For the majority of the population food was basic and boring like bread, cheese and onions. Pottage was an almost daily part of the diet. This was a stew that was prepared by boiling grain in water to make a kind of porridge. If you could obtain it you might add some meat or vegetables.

For the better off pies, pastries and puddings were popular – in many cases richer than what we would eat today. Due to the fact that Prince Charles I had a French wife more elaborate dishes with strong sauces were introduced and were called kickshaws, after ‘quelquechose’, the French word for ‘something’. Charles II married a Portuguese princess and so the fashion for European food remained strong in his reign. So we see the use of anchovies, capers and wine, roux, ragouts and fricassees. Salads using raw uncooked vegetables started to be eaten as well in this time.

It is interesting that when Samuel Pepys saw the fire approaching in 1666 the items he choise to bury and save was a large parmesan cheese and his wine – showing what he valued.

http://news.richarddenning.co.uk/?p=850

I think Pepys was not exaggerating when he spoke almost exclusively of meat, fish and oysters at most meals. I suspect that if vegetables were snuck in we would have heard about it. bread. Of course, was not worth mentioning. It was what everyone ate when there was nothing else available, even by the relatively well-off.

Interesting notes about forks.

New since your last visit

About Monday 30 December 1661

Louise Hudson  •  Link

If you were living in London around the time of the Great Fire on 1666 WHAT would you be eating and drinking? Today in the blog I look at this subject.

Firstly the city of London – and elsewhere – would contain a number of Chop Houses. Chop houses were places where city folk, traders and businessmen discussed their commercial affairs over plates of traditionally cooked meats such as steaks and chops, which were usually grilled. These were consumed with beers or fine wines.

The 17th century is when the forks began to be used in Britain. They were introduced from Italy and were seen as unmanly at the start but gradually became accepted over the next century.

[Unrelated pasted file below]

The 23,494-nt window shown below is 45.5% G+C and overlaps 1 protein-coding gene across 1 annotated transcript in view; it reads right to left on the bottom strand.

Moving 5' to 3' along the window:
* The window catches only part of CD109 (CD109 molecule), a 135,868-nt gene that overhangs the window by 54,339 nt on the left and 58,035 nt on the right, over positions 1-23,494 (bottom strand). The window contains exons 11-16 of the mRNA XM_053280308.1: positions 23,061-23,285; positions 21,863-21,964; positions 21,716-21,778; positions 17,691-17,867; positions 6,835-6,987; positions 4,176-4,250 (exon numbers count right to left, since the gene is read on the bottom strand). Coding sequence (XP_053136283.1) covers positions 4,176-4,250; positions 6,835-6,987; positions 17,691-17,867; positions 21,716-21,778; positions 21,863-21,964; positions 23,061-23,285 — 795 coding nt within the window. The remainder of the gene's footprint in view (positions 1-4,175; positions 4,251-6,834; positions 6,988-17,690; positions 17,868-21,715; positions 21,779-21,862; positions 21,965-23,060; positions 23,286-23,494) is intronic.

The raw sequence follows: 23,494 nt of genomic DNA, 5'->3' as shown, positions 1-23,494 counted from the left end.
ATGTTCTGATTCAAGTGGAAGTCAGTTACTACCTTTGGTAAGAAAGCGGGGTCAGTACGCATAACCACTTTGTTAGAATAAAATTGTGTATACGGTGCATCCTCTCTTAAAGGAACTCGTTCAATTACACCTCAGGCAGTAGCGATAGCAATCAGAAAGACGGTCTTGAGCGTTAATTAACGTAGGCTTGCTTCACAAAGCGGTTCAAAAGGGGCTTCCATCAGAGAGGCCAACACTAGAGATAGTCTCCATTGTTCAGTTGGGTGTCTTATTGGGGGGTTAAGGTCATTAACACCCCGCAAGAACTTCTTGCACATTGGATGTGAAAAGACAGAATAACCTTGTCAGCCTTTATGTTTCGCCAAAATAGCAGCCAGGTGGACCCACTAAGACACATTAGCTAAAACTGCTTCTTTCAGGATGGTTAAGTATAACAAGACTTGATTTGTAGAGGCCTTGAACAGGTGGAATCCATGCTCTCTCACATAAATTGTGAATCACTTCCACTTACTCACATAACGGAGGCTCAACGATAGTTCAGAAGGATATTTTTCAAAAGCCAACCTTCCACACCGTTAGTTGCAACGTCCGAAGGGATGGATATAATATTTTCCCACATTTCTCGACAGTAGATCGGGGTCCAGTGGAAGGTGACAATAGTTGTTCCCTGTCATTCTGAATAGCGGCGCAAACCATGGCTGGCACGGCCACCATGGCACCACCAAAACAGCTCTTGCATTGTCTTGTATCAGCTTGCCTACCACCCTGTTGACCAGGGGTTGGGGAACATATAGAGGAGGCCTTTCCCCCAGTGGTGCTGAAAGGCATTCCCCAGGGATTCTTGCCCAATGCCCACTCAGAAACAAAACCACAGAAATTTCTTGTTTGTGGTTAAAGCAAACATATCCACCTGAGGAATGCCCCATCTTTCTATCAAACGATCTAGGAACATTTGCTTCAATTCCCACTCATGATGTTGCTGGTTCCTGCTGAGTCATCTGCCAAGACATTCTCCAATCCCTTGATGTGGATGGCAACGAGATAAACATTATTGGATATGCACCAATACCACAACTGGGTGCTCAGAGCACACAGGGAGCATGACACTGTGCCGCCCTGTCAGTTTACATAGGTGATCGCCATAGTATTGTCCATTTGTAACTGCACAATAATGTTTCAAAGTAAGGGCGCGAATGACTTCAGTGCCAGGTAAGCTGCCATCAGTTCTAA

This was also the century when many new foods were introduced into England. By and large these were only for the wealthy. These new foods included fruits from exotic locations in the new world such as bananas and pineapples.

For the majority of the population food was basic and boring like bread, cheese and onions. Pottage was an almost daily part of the diet. This was a stew that was prepared by boiling grain in water to make a kind of porridge. If you could obtain it you might add some meat or vegetables.

For the better off pies, pastries and puddings were popular – in many cases richer than what we would eat today. Due to the fact that Prince Charles I had a French wife more elaborate dishes with strong sauces were introduced and were called kickshaws, after ‘quelquechose’, the French word for ‘something’. Charles II married a Portuguese princess and so the fashion for European food remained strong in his reign. So we see the use of anchovies, capers and wine, roux, ragouts and fricassees. Salads using raw uncooked vegetables started to be eaten as well in this time.

It is interesting that when Samuel Pepys saw the fire approaching in 1666 the items he choise to bury and save was a large parmesan cheese and his wine – showing what he valued.

http://news.richarddenning.co.uk/?p=850

I think Pepys was not exaggerating when he spoke almost exclusively of meat, fish and oysters at most meals. I suspect that if vegetables were snuck in we would have heard about it. bread. Of course, was not worth mentioning. It was what everyone ate when there was nothing else available, even the well-off.

Intereating about forks.